India Today - - LEISURE - —Romita Datta

Ayear af­ter In­de­pen­dence, Shambhu Mi­tra and Bi­jon Bhat­tacharya were grow­ing rest­less, search­ing for a cre­ative out­let. They found it in Bo­hu­ru­pee, the old­est the­atre group in the coun­try. The group saw the ar­rival and evo­lu­tion of fa­mous the­atre per­son­al­i­ties such as Shambhu and Tripti Mi­tra, Ut­pal Dutt, Ajitesh Bandy­opad­hyay, Ku­mar Roy. Plays like

Rak­takarabi, Bis­ar­jan, Raja and adap­ta­tions of plays by Sopho­cles, Ib­sen, Chekhov, Brecht, Sartre hit the stage to re­flect the po­lit­i­cal and so­cio-eco­nomic changes hap­pen­ing in the coun­try. Over a jour­ney of 70 years, which be­gan on May 1— Labour Day—Bo­hu­ru­pee also be­came syn­ony­mous with the strug­gles, dreams and as­pi­ra­tions of the work­ing class, the peas­ants and the com­mon man.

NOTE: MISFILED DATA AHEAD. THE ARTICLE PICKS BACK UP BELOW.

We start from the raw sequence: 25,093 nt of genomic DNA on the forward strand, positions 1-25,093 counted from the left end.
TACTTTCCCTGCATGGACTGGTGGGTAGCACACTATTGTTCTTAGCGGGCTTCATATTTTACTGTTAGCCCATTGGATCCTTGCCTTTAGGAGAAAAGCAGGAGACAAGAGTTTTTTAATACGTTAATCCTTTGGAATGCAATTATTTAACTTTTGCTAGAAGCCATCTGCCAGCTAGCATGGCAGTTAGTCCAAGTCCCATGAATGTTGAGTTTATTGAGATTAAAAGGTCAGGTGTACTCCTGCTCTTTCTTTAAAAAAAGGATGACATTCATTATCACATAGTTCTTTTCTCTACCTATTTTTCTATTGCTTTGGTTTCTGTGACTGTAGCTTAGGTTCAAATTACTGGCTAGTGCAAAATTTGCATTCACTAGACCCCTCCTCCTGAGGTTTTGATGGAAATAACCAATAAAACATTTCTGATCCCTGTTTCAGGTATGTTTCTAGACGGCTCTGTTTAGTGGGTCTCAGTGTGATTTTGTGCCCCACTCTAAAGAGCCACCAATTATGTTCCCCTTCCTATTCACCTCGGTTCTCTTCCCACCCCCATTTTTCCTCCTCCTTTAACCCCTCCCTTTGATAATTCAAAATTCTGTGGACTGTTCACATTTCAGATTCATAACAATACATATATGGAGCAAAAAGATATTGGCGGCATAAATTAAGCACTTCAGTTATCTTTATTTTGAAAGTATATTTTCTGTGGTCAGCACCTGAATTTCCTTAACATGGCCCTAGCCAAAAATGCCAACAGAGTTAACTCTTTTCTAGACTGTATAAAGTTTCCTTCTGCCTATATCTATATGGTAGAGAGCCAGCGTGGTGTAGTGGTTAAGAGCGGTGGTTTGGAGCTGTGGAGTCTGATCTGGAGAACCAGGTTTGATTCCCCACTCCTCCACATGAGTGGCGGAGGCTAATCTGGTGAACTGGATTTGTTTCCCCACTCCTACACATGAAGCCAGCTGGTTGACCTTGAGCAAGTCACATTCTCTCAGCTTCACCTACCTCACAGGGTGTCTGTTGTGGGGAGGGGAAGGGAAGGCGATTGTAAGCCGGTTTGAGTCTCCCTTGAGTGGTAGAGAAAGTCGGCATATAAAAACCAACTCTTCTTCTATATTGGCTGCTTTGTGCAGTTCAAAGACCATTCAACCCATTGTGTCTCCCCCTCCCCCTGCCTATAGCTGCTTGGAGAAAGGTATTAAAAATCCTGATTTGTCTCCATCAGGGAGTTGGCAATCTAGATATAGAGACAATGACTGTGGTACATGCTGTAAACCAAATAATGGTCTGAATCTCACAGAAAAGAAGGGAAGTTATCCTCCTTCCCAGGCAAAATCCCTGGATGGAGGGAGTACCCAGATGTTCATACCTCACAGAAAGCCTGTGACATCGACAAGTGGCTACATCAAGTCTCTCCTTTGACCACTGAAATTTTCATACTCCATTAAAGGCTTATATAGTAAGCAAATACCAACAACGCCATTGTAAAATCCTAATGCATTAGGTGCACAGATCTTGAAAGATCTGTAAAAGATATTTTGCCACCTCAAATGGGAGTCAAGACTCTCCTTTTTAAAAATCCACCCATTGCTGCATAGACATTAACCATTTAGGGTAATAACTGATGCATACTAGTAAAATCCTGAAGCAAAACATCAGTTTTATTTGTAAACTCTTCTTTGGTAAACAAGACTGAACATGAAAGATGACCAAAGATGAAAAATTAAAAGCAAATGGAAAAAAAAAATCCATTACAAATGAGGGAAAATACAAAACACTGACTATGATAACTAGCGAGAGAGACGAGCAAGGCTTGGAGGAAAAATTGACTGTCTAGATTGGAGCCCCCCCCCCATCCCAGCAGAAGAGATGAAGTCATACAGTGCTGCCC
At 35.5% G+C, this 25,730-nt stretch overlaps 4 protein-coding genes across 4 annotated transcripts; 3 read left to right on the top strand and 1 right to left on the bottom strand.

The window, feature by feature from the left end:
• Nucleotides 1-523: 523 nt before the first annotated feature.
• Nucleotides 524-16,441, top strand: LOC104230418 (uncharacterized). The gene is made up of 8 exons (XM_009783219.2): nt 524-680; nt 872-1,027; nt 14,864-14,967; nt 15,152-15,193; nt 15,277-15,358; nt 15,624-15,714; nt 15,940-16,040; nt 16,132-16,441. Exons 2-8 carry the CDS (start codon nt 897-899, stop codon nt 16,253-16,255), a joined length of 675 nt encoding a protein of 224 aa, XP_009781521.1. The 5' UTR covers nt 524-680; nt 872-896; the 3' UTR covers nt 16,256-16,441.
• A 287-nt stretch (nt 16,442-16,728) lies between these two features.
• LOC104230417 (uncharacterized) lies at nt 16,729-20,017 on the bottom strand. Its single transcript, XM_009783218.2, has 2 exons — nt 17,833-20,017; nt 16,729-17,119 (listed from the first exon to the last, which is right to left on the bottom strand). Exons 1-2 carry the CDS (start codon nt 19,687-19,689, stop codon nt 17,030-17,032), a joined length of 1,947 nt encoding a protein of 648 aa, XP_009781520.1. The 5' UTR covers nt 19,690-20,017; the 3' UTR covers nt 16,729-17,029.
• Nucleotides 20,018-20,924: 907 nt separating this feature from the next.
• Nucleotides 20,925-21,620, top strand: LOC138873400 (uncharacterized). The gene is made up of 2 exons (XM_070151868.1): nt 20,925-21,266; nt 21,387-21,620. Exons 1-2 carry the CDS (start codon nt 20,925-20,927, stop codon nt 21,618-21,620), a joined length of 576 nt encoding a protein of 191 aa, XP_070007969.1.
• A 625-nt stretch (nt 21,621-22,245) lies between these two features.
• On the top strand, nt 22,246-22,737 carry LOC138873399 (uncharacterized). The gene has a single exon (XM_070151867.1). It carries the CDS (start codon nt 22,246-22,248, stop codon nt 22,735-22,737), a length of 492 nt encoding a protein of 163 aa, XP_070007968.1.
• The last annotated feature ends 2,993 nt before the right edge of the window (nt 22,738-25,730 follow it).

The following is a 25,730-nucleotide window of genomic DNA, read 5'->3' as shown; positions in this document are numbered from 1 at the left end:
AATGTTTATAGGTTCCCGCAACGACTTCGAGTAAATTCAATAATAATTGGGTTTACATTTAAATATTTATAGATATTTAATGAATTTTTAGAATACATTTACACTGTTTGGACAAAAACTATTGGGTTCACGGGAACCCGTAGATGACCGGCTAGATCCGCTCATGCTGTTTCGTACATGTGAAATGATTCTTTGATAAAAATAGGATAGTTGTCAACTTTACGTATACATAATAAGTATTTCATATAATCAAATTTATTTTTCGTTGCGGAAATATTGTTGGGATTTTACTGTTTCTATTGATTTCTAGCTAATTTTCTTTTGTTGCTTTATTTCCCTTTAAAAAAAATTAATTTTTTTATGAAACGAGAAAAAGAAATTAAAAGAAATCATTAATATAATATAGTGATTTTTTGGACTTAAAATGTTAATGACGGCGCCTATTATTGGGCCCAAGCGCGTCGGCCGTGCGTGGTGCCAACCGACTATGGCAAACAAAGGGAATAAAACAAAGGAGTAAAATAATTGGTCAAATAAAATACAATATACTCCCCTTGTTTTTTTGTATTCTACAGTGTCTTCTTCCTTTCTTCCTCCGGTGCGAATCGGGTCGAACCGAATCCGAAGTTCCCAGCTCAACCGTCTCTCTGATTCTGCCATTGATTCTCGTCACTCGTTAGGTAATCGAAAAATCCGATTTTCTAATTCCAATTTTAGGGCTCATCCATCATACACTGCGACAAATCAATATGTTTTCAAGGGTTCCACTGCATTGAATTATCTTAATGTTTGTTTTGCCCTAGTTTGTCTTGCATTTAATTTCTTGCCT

The group cel­e­brated its 70th birth­day with a week­end of plays and an ex­hi­bi­tion of pho­tos and cos­tumes of fa­mous pro­tag­o­nists—in­clud­ing Nan­dini of Rak­takarabi and King Oedi­pus—at the Academy of Fine Arts gallery.

Then and Now (Clock­wise from top) Bo­hu­ru­pee’s new show, Medal; Rak­takarabi (1954); Dasachakra (1962)

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